Not to mention that guitars are pitched so LOOOOOOOOOOOOWWWWWW! :)

ChrisRCovington
03-21-2012, 08:41 AM
I think a tuba is just a very big bugle with keys. :)

bazmaz
03-21-2012, 09:14 AM
Well, considering the history, the guitar is actually a pretty new instrument. Derived from the Spanish guitar, that itself was derived from a range of stringed instruments that gave rise to the uke. The uke is older, so it's about time these damn guitarists started showing some respect!!

Plainsong
03-21-2012, 09:17 AM
It's why I don't get the whole you can't play Spanish style with a uke thinking. I've seen that from guitar and uke players. The thing is from Portugal FFS, of course you can play Spanish style with it and still consider yourself a "traditionalist" - which is what the uke snobs call themselves and it's just hilarious. :)

keliiyama
03-21-2012, 09:43 AM
I live in Hawaii and everyone here respects the ukulele. It's actually funny to see guitars. But I don't get offended when people think it's a toy. It does look like a toy next to a guitar. And it is easier to play. And for the most part people just don't know anything about the ukulele. But I can see the ukulele gaining it's own respect. I play both, and I love both.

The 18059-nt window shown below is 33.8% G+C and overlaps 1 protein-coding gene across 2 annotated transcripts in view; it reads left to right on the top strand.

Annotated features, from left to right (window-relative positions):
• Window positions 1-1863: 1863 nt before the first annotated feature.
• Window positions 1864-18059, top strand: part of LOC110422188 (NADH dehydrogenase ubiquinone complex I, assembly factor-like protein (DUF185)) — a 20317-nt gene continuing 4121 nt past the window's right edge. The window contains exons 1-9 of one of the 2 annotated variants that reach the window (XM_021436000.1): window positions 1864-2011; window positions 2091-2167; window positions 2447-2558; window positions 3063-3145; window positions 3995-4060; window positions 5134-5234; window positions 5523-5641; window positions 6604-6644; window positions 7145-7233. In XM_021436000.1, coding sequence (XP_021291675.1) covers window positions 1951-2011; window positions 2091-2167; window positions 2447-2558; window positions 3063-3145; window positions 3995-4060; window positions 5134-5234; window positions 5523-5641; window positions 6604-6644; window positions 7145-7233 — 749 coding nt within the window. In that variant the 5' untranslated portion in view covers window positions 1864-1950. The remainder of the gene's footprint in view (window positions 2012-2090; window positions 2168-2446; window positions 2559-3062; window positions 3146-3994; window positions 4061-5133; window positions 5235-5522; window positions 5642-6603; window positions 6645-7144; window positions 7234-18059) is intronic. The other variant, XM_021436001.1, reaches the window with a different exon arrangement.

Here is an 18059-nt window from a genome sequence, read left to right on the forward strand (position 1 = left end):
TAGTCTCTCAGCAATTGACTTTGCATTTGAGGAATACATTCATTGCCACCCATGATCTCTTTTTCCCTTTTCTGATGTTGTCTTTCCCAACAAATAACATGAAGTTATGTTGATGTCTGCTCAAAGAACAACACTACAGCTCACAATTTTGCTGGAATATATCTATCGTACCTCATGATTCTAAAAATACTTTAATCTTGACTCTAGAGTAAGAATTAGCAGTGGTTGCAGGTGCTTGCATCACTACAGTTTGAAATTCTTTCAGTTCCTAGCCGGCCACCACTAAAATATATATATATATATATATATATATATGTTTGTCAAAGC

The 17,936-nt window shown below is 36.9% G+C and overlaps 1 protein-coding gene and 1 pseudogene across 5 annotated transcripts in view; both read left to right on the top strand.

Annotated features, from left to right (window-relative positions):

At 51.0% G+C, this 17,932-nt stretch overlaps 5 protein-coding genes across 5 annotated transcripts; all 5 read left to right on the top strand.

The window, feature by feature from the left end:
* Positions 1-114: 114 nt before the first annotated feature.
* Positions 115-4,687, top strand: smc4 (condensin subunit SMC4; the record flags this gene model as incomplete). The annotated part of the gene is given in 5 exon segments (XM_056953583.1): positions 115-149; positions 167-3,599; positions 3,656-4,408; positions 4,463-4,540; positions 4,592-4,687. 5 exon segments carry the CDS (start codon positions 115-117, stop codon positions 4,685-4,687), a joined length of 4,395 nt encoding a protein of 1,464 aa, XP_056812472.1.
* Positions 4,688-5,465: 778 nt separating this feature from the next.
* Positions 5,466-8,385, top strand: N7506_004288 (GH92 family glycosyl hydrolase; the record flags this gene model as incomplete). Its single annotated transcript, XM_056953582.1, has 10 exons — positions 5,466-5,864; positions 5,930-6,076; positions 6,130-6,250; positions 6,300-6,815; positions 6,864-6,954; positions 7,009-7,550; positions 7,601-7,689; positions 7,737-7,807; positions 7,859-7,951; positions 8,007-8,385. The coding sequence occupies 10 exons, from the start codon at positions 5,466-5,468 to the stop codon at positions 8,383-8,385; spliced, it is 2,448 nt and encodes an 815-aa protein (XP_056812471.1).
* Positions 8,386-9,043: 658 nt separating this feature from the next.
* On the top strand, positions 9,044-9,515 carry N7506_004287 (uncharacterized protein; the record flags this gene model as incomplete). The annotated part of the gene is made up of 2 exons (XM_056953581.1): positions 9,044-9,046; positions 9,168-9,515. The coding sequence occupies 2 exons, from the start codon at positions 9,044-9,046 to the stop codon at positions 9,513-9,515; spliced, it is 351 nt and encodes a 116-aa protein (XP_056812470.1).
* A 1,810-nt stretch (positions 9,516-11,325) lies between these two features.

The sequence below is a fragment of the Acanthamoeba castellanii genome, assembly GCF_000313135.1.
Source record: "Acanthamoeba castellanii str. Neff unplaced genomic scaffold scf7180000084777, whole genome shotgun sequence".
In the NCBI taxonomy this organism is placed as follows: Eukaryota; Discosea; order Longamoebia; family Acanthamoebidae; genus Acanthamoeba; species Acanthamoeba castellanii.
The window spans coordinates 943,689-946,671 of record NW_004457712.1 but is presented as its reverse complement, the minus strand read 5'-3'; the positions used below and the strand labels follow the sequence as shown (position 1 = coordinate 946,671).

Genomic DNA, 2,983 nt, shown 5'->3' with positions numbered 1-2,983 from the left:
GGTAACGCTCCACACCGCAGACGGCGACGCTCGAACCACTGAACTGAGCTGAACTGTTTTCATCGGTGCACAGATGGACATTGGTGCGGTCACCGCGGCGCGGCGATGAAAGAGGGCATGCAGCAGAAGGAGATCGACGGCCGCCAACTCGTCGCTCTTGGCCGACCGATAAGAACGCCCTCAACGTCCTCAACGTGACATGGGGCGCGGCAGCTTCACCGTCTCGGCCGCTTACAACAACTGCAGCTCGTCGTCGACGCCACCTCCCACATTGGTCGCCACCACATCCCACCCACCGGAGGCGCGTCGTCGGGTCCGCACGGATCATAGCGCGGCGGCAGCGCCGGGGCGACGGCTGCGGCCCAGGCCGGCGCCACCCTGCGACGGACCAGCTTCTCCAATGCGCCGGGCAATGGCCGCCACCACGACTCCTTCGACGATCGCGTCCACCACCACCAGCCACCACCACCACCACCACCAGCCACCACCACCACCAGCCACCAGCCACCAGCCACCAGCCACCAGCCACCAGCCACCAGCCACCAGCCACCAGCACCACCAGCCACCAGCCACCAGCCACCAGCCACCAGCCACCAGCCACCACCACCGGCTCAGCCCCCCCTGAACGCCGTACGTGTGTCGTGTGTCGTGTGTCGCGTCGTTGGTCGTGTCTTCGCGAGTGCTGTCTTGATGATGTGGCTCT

Plainsong
03-21-2012, 10:02 AM
If we're basing the validity of an instrument on size, then orchestras are full of toy instruments. But yeah, I grin and bare it like everyone else. If the person is a jerk then there's no point in being a doormat about it, but most people don't realize how offensive they're being, when they're trying to be nice. (That isn't an ukulele observation, but just something in general.)

PeteyHoudini
03-21-2012, 12:09 PM